All these thoughts prompted me to delve a bit further into the history of the railroad through the Crawford Notch. One of the many interesting sources of information that I ran across was an article written by Ben English & Rick Russack which is included on the WhiteMountainHistory.Org website. (Just as a side note to anyone not already aware, there is an excellent article about Ben English in the Winter/Spring 2011 edition of AMC's "Appalachia" journal.)
I learned that the Portland & Ogdensburg Railroad (P&O RR) was chartered in 1867 and was taken over by the Maine Central Railroad in 1888. This rail line was intended to extend from Portland, Maine to Ogdensburg, NY, thereby connecting the Maine seacoast and the Great Lakes. However, it's the 18.5-mile section through Crawford Notch (from Bartlett to Fabyan) that most interests me. Some of this rail corridor survives today as the heritage railroad known as the Conway Scenic Railroad which transports tourists through the Crawford Notch.
It was interesting to reacquaint myself with some facts about the construction of the Crawford Notch section of track. It was considered as one of the engineering marvels of the time. The Crawford Station at the top of the Notch is over 1,200 feet higher than the station in Bartlett. Therefore, to create a grade that could be negotiated by trains, it was necessary to carve a shelf along the mountainsides to lay the track, and to build spectacular trestles such as the one near Frankenstein Cliff and at Willey Brook. This work was done with hand tools and horse drawn carts. Blasting the tons of rock was done with black powder since dynamite was not available in the US until about 1885.
I also found it intriguing to read that although the completion of the railroad through the Notch had a positive impact on tourist industry, it also served to open up the timber resources of the interior portions of the White Mountains. Lumbermen took advantage of the improved transportation and built their own logging railroads, which they then connected to the mainline tracks to ship their product to market. Not surprisingly, conflicts of interest eventually developed between the lumbermen (who were removing and selling the trees), and the hotel owners (who were selling natural scenery).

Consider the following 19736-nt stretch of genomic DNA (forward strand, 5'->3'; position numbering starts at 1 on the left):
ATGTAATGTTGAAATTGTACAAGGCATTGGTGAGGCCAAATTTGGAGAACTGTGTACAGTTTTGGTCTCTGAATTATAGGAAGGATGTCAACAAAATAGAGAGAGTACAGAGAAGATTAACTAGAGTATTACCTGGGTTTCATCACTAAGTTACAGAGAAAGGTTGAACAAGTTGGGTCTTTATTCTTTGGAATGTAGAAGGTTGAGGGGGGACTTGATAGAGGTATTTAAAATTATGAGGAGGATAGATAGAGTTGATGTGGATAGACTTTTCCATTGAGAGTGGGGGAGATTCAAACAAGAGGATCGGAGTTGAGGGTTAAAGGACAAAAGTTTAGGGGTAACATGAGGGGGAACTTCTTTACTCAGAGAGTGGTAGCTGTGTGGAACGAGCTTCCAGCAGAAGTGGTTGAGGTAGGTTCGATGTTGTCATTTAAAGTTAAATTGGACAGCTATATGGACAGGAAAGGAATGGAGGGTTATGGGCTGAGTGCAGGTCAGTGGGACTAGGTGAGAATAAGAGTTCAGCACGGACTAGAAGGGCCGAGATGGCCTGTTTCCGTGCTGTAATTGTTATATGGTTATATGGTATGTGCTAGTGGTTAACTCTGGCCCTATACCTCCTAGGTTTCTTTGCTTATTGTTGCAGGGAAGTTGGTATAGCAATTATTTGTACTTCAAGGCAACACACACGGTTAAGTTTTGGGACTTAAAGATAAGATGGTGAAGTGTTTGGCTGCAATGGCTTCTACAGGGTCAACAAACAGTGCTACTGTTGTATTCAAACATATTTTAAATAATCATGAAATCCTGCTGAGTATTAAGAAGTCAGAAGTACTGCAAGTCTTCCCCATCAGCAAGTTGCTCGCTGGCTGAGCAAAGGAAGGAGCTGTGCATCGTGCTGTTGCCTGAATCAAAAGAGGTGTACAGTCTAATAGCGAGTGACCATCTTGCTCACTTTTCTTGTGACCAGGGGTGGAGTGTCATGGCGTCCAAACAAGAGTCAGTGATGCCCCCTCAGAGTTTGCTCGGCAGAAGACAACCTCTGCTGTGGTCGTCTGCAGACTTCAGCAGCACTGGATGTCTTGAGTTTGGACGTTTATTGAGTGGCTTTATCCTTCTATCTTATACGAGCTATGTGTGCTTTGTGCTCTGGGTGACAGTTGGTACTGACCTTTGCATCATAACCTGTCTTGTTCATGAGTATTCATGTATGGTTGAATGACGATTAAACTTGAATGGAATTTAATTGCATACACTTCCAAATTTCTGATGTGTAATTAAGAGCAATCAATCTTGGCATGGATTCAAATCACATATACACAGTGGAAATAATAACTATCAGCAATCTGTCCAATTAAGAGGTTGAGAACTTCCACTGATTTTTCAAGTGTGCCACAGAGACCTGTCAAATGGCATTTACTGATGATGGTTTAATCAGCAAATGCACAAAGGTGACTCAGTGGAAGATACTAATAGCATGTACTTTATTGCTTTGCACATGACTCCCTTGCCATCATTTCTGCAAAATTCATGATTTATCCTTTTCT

And just to complete my "loop hike" through railroad history, it was also interesting to read how another of my favorite short hikes is connected to all this. Located just a few tenths of a mile from my home is the dilapidated Maplewood Train Station (see photo below). I'll often take a short walk or XC-ski over to this old building. There was a time in the 19th century when passengers could board a train in Bethlehem which connected to P&O RR tracks at Fabyan, and thereby enabled travel to destinations in the Crawford Notch, plus other tourist destinations such as Mt. Washington.
SUMMARY: Perhaps this can best be summed up by merely saying that sometimes things happen in strange and unexpected ways. It was certainly unforeseen that two little hikes in the Crawford Notch area would end up generating a learning experience that further enriched my knowledge and appreciation for the White Mountains.